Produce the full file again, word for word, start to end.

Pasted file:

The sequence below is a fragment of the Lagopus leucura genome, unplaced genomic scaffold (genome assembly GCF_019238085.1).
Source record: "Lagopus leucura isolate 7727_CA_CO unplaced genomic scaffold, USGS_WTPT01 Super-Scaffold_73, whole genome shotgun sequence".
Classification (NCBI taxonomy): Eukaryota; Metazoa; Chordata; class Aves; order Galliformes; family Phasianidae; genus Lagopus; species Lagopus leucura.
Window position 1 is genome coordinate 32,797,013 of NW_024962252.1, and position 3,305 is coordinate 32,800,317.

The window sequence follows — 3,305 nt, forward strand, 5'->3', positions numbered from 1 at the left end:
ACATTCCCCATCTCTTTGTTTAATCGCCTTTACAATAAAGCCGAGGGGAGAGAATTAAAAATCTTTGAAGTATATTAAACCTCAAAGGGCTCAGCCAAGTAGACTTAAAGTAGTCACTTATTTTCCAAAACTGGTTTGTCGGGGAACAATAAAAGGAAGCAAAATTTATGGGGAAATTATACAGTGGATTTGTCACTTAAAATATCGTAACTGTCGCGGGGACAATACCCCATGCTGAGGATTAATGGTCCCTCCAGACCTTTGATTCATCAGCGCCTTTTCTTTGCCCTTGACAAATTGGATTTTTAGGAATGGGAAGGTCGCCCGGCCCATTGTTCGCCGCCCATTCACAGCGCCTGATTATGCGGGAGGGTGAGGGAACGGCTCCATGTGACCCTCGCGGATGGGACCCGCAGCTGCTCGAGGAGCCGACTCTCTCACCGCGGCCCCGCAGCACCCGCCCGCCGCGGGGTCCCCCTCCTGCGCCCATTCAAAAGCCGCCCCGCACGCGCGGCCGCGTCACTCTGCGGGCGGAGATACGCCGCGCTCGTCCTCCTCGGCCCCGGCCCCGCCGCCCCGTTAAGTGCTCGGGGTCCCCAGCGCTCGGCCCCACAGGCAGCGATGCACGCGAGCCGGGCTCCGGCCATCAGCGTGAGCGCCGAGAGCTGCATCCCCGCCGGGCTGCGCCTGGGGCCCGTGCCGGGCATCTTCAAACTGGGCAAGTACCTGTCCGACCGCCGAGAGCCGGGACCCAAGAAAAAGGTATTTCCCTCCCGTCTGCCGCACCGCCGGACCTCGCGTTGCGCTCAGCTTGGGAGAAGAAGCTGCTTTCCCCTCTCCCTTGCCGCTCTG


The sequence below is a fragment of the Lagopus leucura genome, unplaced genomic scaffold (genome assembly GCF_019238085.1).
Source record: "Lagopus leucura isolate 7727_CA_CO unplaced genomic scaffold, USGS_WTPT01 Super-Scaffold_73, whole genome shotgun sequence".
Classification (NCBI taxonomy): Eukaryota; Metazoa; Chordata; class Aves; order Galliformes; family Phasianidae; genus Lagopus; species Lagopus leucura.
Window position 1 is genome coordinate 32,797,013 of NW_024962252.1, and position 3,305 is coordinate 32,800,317.

The window sequence follows — 3,305 nt, forward strand, 5'->3', positions numbered from 1 at the left end:
ACATTCCCCATCTCTTTGTTTAATCGCCTTTACAATAAAGCCGAGGGGAGAGAATTAAAAATCTTTGAAGTATATTAAACCTCAAAGGGCTCAGCCAAGTAGACTTAAAGTAGTCACTTATTTTCCAAAACTGGTTTGTCGGGGAACAATAAAAGGAAGCAAAATTTATGGGGAAATTATACAGTGGATTTGTCACTTAAAATATCGTAACTGTCGCGGGGACAATACCCCATGCTGAGGATTAATGGTCCCTCCAGACCTTTGATTCATCAGCGCCTTTTCTTTGCCCTTGACAAATTGGATTTTTAGGAATGGGAAGGTCGCCCGGCCCATTGTTCGCCGCCCATTCACAGCGCCTGATTATGCGGGAGGGTGAGGGAACGGCTCCATGTGACCCTCGCGGATGGGACCCGCAGCTGCTCGAGGAGCCGACTCTCTCACCGCGGCCCCGCAGCACCCGCCCGCCGCGGGGTCCCCCTCCTGCGCCCATTCAAAAGCCGCCCCGCACGCGCGGCCGCGTCACTCTGCGGGCGGAGATACGCCGCGCTCGTCCTCCTCGGCCCCGGCCCCGCCGCCCCGTTAAGTGCTCGGGGTCCCCAGCGCTCGGCCCCACAGGCAGCGATGCACGCGAGCCGGGCTCCGGCCATCAGCGTGAGCGCCGAGAGCTGCATCCCCGCCGGGCTGCGCCTGGGGCCCGTGCCGGGCATCTTCAAACTGGGCAAGTACCTGTCCGACCGCCGAGAGCCGGGACCCAAGAAAAAGGTATTTCCCTCCCGTCTGCCGCACCGCCGGACCTCGCGTTGCGCTCAGCTTGGGAGAAGAAGCTGCTTTCCCCTCTCCCTTGCCGCTCTG